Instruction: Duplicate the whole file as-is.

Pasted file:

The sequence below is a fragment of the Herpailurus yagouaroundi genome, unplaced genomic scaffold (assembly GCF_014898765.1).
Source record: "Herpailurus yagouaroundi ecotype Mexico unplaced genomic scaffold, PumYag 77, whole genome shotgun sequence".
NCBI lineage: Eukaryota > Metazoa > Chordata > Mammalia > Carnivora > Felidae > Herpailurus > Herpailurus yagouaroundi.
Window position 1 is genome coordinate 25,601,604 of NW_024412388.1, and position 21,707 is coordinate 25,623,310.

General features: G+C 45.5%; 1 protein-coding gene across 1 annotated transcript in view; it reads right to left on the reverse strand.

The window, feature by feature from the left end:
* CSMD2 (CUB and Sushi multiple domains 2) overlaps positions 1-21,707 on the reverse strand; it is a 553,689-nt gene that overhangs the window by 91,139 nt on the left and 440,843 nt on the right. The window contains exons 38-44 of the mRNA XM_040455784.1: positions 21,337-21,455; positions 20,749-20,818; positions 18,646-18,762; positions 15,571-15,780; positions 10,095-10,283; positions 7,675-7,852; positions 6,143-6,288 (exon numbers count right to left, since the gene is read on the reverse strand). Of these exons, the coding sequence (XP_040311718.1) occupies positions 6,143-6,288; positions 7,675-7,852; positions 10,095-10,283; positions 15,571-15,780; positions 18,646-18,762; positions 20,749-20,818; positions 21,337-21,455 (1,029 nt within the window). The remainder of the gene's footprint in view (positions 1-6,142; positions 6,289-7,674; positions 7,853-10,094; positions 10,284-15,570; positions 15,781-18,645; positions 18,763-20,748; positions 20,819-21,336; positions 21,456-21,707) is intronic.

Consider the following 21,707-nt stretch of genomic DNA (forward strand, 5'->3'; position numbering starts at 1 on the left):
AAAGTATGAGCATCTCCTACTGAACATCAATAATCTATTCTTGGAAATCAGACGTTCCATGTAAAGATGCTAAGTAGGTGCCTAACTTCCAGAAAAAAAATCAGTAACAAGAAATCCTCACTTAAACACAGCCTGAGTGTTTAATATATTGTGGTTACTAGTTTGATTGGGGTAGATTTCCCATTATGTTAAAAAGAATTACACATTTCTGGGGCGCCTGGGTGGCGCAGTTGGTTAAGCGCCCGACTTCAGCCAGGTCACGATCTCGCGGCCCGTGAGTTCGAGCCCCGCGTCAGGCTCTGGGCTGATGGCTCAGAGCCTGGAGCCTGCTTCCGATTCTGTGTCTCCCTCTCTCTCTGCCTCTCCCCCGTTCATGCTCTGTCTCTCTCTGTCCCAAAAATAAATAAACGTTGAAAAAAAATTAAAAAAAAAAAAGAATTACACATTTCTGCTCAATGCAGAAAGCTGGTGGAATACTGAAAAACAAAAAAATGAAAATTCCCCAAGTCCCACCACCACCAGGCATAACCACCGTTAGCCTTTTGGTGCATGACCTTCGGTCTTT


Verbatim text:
The sequence below is a fragment of the Herpailurus yagouaroundi genome, unplaced genomic scaffold (assembly GCF_014898765.1).
Source record: "Herpailurus yagouaroundi ecotype Mexico unplaced genomic scaffold, PumYag 77, whole genome shotgun sequence".
NCBI lineage: Eukaryota > Metazoa > Chordata > Mammalia > Carnivora > Felidae > Herpailurus > Herpailurus yagouaroundi.
Window position 1 is genome coordinate 25,601,604 of NW_024412388.1, and position 21,707 is coordinate 25,623,310.

General features: G+C 45.5%; 1 protein-coding gene across 1 annotated transcript in view; it reads right to left on the reverse strand.

The window, feature by feature from the left end:
* CSMD2 (CUB and Sushi multiple domains 2) overlaps positions 1-21,707 on the reverse strand; it is a 553,689-nt gene that overhangs the window by 91,139 nt on the left and 440,843 nt on the right. The window contains exons 38-44 of the mRNA XM_040455784.1: positions 21,337-21,455; positions 20,749-20,818; positions 18,646-18,762; positions 15,571-15,780; positions 10,095-10,283; positions 7,675-7,852; positions 6,143-6,288 (exon numbers count right to left, since the gene is read on the reverse strand). Of these exons, the coding sequence (XP_040311718.1) occupies positions 6,143-6,288; positions 7,675-7,852; positions 10,095-10,283; positions 15,571-15,780; positions 18,646-18,762; positions 20,749-20,818; positions 21,337-21,455 (1,029 nt within the window). The remainder of the gene's footprint in view (positions 1-6,142; positions 6,289-7,674; positions 7,853-10,094; positions 10,284-15,570; positions 15,781-18,645; positions 18,763-20,748; positions 20,819-21,336; positions 21,456-21,707) is intronic.

Consider the following 21,707-nt stretch of genomic DNA (forward strand, 5'->3'; position numbering starts at 1 on the left):
AAAGTATGAGCATCTCCTACTGAACATCAATAATCTATTCTTGGAAATCAGACGTTCCATGTAAAGATGCTAAGTAGGTGCCTAACTTCCAGAAAAAAAATCAGTAACAAGAAATCCTCACTTAAACACAGCCTGAGTGTTTAATATATTGTGGTTACTAGTTTGATTGGGGTAGATTTCCCATTATGTTAAAAAGAATTACACATTTCTGGGGCGCCTGGGTGGCGCAGTTGGTTAAGCGCCCGACTTCAGCCAGGTCACGATCTCGCGGCCCGTGAGTTCGAGCCCCGCGTCAGGCTCTGGGCTGATGGCTCAGAGCCTGGAGCCTGCTTCCGATTCTGTGTCTCCCTCTCTCTCTGCCTCTCCCCCGTTCATGCTCTGTCTCTCTCTGTCCCAAAAATAAATAAACGTTGAAAAAAAATTAAAAAAAAAAAAGAATTACACATTTCTGCTCAATGCAGAAAGCTGGTGGAATACTGAAAAACAAAAAAATGAAAATTCCCCAAGTCCCACCACCACCAGGCATAACCACCGTTAGCCTTTTGGTGCATGACCTTCGGTCTTT